They say that Karen Carriere cooks a yummy, tender walleye caught fresh from deep in my interior, and breaded with crushed cornflakes, lemon, pepper, and eggs. But another mainstay of the Cree culture here, sturgeon, are far fewer in number than they were historically. Passionately, Gary Carriere explains to anyone who will listen how the entire food chain is affected by the changes in my marsh. He bemoans the fact that since the delta habitat is shrinking, so is the number of mammals. Gary used to make a steady income by trapping muskrat, but now they have all but disappeared from my shores. He takes his motor boat out along my spine, and acknowledges that he owes his life to my delta, where he was raised. Gary is always trying to figure out ways to give back, and he asks poignant questions: While the government will protect an endangered species, what about the endangered indigenous cultures who rely on this wetland for their survival? He says he would like to see traditional indigenous knowledge added to school curriculums, because passing along native wisdom about me and the animals who rely on my water, is one way to preserve this irreplaceable region.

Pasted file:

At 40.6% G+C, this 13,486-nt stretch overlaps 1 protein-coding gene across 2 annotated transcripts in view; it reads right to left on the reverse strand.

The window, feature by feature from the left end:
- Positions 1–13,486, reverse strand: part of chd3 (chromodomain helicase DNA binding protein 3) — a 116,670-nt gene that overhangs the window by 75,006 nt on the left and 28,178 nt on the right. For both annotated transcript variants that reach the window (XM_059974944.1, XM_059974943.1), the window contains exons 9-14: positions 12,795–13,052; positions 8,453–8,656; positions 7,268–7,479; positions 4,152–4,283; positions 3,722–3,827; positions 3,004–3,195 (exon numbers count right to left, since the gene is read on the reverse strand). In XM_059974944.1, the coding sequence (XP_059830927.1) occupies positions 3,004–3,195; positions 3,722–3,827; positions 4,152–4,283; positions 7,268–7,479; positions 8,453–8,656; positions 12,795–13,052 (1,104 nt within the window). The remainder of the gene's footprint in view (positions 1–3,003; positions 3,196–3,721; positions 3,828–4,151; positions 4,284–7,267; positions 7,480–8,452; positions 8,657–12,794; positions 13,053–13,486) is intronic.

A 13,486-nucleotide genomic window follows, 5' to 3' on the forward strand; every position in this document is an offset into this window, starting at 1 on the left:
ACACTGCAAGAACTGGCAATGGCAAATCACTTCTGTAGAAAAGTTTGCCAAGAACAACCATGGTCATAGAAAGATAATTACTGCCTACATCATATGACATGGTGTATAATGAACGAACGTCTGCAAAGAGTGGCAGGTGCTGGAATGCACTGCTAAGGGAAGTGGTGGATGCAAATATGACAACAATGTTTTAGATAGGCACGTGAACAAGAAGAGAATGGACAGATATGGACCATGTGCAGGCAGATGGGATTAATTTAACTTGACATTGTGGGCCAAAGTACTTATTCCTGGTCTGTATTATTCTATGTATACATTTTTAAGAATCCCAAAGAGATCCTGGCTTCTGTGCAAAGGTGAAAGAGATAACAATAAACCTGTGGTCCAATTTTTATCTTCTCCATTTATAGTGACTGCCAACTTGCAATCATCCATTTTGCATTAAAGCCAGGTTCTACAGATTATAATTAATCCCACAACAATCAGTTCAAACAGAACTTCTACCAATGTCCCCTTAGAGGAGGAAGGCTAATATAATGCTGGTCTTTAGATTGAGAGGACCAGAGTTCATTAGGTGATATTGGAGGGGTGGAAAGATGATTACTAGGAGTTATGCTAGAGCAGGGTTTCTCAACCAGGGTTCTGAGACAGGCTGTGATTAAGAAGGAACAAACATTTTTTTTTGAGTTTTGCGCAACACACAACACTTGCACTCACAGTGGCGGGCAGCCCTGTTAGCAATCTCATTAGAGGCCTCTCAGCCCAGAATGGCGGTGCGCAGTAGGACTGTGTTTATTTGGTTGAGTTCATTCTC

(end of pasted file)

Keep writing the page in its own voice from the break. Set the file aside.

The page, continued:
Yes, I am fortunate to have the remaining beaver who live here building lodges on my shores, slapping their tails as a warning to kinfolk. Otters bob in and out of my current, and almost daily I see moose, woodland caribou, elk, deer, bear, badger, skunk, fox, martin, squirrel, weasel, wolverine, and coyote, although at greatly reduced populations from a few decades ago. Oh, I am a happy river, to be able to co-habit with such a rich variety of creatures!